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Exploring the Physics of Spaceflight

May 27, 2005

NASA — As the Millennium Force climbed to the peak of its first hill, 20 students took a deep breath and braced themselves for a high-speed plunge toward the ground. The ride began its descent, and they rose unwillingly from their seats only to be caught by the lap bars just in time.

The Millennium Force is a 310-foot-tall roller coaster at Cedar Point Amusement Park in Sandusky, Ohio. And the sensation the students felt as the coaster plummeted down its famous first hill was similar to what astronauts feel as the Space Shuttle orbits the Earth.

“Students really get into experiments when an amusement park is the laboratory,” NASA’s Richard DeLombard said. “It makes physics real to them.”

DeLombard is Project Manager for Exploration Outreach and Education at the Glenn Research Center. He and his team use amusement park rides to teach science lessons at Cedar Point’s annual Physics Day.

Roller coasters cause a series of low- and high-gravity sensations that mimic the free falls and accelerations of airplanes and spacecraft. As a coaster reaches the bottom of a hill, the students feel their bodies pressing into their seats.

“That’s the sensation of gravity and the acceleration of the roller coaster car catching them to start up the next hill,” DeLombard said. Similarly, acceleration during launch makes astronauts in the Space Shuttle feel two to three times heavier than they are.

NASA uses a variety of facilities to create the high- and low-gravity conditions of space travel. The Johnson Space Center, for example, operates a low-g flight research aircraft that flies in up and down motions called parabolas.

Shaped like roller coaster hills, the parabolas create 20-25 seconds of weightlessness so that researchers can investigate microgravity’s impact on astronauts and experiments. A typical mission is two- to three-hours long and consists of 30 to 40 parabolas. Much like a roller coaster, the aircraft has gut-wrenching effects that have earned it the nickname, “The Vomit Comet.”

Coasters aren’t the only amusement park attractions that can make students feel like space travelers. Other rides, such as Cedar Point’s Power Tower, plunge vertically from high in the air. For a brief period, while the passenger cars free-fall, gravity seems to be suspended. Like the students on the roller coaster, the passengers rise out of their seats.

Because they and the car are falling at the same rate, the passengers’ bodies aren’t pushing on the seats any more. The passengers become weightless and actually float inside the car. Any loose objects, like jewelry and purses, float along with them.

The same thing happens onboard the Space Shuttle or Space Station. Rather than falling toward Earth, however, the spacecraft falls around Earth in a curved pattern called an orbit. If an astronaut tries to stand on a scale in orbit, the scale will read zero because the astronaut, the scale and the spacecraft all fall together.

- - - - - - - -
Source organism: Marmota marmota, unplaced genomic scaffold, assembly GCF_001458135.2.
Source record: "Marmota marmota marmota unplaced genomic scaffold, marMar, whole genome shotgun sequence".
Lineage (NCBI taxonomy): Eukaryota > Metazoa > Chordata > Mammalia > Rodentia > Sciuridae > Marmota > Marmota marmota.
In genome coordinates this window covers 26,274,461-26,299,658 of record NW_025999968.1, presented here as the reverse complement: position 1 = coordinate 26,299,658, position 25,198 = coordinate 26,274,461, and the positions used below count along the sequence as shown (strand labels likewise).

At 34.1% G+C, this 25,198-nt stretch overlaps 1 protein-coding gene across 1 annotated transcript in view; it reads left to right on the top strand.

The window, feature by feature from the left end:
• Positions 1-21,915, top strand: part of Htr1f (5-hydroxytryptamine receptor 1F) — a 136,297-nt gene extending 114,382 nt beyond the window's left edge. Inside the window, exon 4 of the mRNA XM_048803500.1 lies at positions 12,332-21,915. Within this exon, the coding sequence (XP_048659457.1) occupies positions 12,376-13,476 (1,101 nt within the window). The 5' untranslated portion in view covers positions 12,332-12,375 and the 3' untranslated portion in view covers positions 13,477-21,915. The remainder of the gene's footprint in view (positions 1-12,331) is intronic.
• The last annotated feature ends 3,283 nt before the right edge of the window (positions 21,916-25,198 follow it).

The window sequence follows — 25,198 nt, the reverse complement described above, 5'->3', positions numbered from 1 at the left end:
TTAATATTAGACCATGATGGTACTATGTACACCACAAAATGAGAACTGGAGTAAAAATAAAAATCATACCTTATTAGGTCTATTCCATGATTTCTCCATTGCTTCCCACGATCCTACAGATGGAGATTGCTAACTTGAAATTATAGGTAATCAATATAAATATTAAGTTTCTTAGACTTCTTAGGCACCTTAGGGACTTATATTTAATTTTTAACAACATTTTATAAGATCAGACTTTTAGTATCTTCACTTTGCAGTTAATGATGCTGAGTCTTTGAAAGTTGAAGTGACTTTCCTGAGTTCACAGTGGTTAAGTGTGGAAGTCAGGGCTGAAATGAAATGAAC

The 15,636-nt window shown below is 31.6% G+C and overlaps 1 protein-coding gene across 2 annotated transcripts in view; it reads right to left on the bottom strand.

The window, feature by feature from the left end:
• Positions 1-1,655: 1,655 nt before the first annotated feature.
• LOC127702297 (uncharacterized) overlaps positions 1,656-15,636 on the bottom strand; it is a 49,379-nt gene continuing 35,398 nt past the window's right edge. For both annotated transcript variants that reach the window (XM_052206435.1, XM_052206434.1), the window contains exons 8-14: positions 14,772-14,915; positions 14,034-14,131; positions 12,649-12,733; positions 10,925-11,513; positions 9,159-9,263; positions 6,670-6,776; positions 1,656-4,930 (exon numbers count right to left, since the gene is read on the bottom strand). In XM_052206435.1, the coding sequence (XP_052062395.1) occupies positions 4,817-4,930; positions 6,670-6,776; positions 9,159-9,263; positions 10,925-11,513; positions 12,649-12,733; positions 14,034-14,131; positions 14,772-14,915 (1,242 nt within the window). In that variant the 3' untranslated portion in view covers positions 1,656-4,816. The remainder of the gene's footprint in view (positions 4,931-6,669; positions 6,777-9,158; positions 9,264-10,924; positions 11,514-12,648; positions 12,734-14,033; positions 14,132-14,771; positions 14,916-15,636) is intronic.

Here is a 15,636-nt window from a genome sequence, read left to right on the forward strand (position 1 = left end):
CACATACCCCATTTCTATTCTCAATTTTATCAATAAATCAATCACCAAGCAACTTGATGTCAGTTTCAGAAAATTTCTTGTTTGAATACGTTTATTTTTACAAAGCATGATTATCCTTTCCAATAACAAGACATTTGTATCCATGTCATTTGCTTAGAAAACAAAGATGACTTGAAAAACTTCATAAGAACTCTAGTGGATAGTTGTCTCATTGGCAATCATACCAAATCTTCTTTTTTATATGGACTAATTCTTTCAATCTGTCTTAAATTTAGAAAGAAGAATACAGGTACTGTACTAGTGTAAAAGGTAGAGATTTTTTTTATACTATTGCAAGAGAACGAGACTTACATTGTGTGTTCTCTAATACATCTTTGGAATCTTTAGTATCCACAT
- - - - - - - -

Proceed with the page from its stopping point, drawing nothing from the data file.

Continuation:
Contrary to popular belief, NASA doesn’t have so-called anti-gravity chambers. But it does use several facilities to simulate the weightless conditions of orbit. Glenn’s Zero Gravity Research Facility is a large evacuated shaft measuring 500-feet deep. It allows scientific experiments to free-fall for five seconds. In this state of free fall, experiments are weightless like the passengers on Power Tower.

Every year, amusement parks across the country host Physics Day events to show students how the laws of physics apply to rides. For the past 12 years, scientists, engineers and educators at NASA Glenn have participated in Physics Day at Cedar Point and Geauga Lake & Wildwater Kingdom in Aurora, Ohio, where they show kids how rides that climb up to 450 feet above the Earth’s surface compare to space vehicles flying 250 miles above Earth.

The National Center for Space Exploration Research on Fluids and Combustion (NCSER) at Glenn hosts workshops to help middle-school and high-school educators prepare for physics days. NCSER has developed an educator resource called “Amusement Park Physics with a NASA Twist.” This resource includes classroom and park activities that instruct students to collect data on ride heights, speeds and accelerations. Educators can request a copy from the Glenn Educator Resource Center by e-mailing erc@grc.nasa.gov.

Physics days have been recognized for their high educational value by the American Association of Physics Teachers.

“Creating real world physics labs, where you not only see but also experience the laws of physics, excites students,” said David DeFelice, who leads Glenn’s Community Relations activities. “People don’t always realize that learning can be fun. That’s why NASA is working with educators to turn amusement parks into effective outdoor classrooms.”

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